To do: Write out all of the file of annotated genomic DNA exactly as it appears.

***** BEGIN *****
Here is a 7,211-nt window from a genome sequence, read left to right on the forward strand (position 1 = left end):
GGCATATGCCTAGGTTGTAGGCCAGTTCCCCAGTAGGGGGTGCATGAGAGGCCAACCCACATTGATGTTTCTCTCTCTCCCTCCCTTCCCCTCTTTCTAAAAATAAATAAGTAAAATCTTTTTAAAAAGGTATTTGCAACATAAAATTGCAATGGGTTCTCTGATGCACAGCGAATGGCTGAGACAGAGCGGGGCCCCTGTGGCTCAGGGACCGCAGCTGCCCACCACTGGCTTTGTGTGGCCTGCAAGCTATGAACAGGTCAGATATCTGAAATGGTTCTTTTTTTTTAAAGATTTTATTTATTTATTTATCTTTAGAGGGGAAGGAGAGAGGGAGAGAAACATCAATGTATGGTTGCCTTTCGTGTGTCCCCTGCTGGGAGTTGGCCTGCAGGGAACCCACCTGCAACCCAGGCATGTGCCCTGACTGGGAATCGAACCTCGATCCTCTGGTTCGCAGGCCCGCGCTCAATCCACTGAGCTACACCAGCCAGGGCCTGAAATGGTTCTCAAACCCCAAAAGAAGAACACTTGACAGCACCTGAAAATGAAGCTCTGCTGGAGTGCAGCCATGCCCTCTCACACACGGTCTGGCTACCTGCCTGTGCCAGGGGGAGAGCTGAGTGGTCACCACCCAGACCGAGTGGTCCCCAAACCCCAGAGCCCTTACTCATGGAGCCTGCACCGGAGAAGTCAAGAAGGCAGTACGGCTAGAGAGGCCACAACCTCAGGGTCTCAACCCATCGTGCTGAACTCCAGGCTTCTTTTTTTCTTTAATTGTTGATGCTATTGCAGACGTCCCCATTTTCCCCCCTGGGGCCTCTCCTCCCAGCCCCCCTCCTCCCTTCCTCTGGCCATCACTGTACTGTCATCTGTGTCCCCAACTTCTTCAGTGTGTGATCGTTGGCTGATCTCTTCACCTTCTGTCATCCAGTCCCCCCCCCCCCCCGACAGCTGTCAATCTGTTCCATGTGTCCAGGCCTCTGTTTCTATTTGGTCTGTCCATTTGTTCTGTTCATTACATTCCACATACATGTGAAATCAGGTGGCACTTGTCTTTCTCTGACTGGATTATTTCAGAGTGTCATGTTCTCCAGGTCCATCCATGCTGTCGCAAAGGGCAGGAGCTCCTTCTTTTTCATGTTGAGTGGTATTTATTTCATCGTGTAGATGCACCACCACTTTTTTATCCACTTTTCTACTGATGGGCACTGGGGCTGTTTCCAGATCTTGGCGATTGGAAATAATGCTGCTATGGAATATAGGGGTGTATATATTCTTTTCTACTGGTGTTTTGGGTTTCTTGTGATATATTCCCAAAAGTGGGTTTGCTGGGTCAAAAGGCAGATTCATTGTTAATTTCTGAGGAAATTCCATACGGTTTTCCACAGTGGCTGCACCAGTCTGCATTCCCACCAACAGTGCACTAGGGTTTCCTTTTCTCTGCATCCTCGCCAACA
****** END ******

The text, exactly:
Here is a 7,211-nt window from a genome sequence, read left to right on the forward strand (position 1 = left end):
GGCATATGCCTAGGTTGTAGGCCAGTTCCCCAGTAGGGGGTGCATGAGAGGCCAACCCACATTGATGTTTCTCTCTCTCCCTCCCTTCCCCTCTTTCTAAAAATAAATAAGTAAAATCTTTTTAAAAAGGTATTTGCAACATAAAATTGCAATGGGTTCTCTGATGCACAGCGAATGGCTGAGACAGAGCGGGGCCCCTGTGGCTCAGGGACCGCAGCTGCCCACCACTGGCTTTGTGTGGCCTGCAAGCTATGAACAGGTCAGATATCTGAAATGGTTCTTTTTTTTTAAAGATTTTATTTATTTATTTATCTTTAGAGGGGAAGGAGAGAGGGAGAGAAACATCAATGTATGGTTGCCTTTCGTGTGTCCCCTGCTGGGAGTTGGCCTGCAGGGAACCCACCTGCAACCCAGGCATGTGCCCTGACTGGGAATCGAACCTCGATCCTCTGGTTCGCAGGCCCGCGCTCAATCCACTGAGCTACACCAGCCAGGGCCTGAAATGGTTCTCAAACCCCAAAAGAAGAACACTTGACAGCACCTGAAAATGAAGCTCTGCTGGAGTGCAGCCATGCCCTCTCACACACGGTCTGGCTACCTGCCTGTGCCAGGGGGAGAGCTGAGTGGTCACCACCCAGACCGAGTGGTCCCCAAACCCCAGAGCCCTTACTCATGGAGCCTGCACCGGAGAAGTCAAGAAGGCAGTACGGCTAGAGAGGCCACAACCTCAGGGTCTCAACCCATCGTGCTGAACTCCAGGCTTCTTTTTTTCTTTAATTGTTGATGCTATTGCAGACGTCCCCATTTTCCCCCCTGGGGCCTCTCCTCCCAGCCCCCCTCCTCCCTTCCTCTGGCCATCACTGTACTGTCATCTGTGTCCCCAACTTCTTCAGTGTGTGATCGTTGGCTGATCTCTTCACCTTCTGTCATCCAGTCCCCCCCCCCCCCCGACAGCTGTCAATCTGTTCCATGTGTCCAGGCCTCTGTTTCTATTTGGTCTGTCCATTTGTTCTGTTCATTACATTCCACATACATGTGAAATCAGGTGGCACTTGTCTTTCTCTGACTGGATTATTTCAGAGTGTCATGTTCTCCAGGTCCATCCATGCTGTCGCAAAGGGCAGGAGCTCCTTCTTTTTCATGTTGAGTGGTATTTATTTCATCGTGTAGATGCACCACCACTTTTTTATCCACTTTTCTACTGATGGGCACTGGGGCTGTTTCCAGATCTTGGCGATTGGAAATAATGCTGCTATGGAATATAGGGGTGTATATATTCTTTTCTACTGGTGTTTTGGGTTTCTTGTGATATATTCCCAAAAGTGGGTTTGCTGGGTCAAAAGGCAGATTCATTGTTAATTTCTGAGGAAATTCCATACGGTTTTCCACAGTGGCTGCACCAGTCTGCATTCCCACCAACAGTGCACTAGGGTTTCCTTTTCTCTGCATCCTCGCCAACA